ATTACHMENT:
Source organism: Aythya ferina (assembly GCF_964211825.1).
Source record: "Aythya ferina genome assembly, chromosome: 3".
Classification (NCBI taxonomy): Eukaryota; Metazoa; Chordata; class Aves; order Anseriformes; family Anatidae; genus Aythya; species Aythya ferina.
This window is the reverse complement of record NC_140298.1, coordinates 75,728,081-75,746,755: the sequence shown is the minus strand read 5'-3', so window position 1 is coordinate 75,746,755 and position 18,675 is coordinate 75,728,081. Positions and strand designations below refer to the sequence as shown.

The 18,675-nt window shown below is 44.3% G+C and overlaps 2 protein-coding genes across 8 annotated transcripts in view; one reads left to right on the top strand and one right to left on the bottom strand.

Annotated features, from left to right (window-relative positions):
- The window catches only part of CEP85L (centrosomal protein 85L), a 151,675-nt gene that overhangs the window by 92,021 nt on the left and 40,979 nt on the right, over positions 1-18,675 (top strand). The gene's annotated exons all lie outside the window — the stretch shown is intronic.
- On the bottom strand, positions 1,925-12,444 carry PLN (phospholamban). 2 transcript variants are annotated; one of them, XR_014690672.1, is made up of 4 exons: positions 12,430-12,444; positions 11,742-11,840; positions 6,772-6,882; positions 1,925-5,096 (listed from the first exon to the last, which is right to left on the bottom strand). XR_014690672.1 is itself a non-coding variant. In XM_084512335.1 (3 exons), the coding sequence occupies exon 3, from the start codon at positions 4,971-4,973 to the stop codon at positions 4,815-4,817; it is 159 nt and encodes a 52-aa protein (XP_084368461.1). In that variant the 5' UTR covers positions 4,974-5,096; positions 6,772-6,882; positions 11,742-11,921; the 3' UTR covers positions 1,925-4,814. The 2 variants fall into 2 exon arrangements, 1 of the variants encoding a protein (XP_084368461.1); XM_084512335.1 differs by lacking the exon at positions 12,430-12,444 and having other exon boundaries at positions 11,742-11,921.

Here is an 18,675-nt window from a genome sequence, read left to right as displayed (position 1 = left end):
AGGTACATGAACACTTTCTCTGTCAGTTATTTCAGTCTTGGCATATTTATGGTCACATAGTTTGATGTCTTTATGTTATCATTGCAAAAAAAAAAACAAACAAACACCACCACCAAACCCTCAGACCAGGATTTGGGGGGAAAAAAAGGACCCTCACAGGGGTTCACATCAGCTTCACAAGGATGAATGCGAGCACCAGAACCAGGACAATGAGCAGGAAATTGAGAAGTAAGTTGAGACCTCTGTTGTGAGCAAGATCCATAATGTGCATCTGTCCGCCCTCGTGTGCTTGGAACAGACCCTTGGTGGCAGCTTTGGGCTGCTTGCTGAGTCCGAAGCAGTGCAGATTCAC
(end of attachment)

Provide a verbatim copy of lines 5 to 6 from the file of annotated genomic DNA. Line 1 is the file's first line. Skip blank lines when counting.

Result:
The 18,675-nt window shown below is 44.3% G+C and overlaps 2 protein-coding genes across 8 annotated transcripts in view; one reads left to right on the top strand and one right to left on the bottom strand.

Annotated features, from left to right (window-relative positions):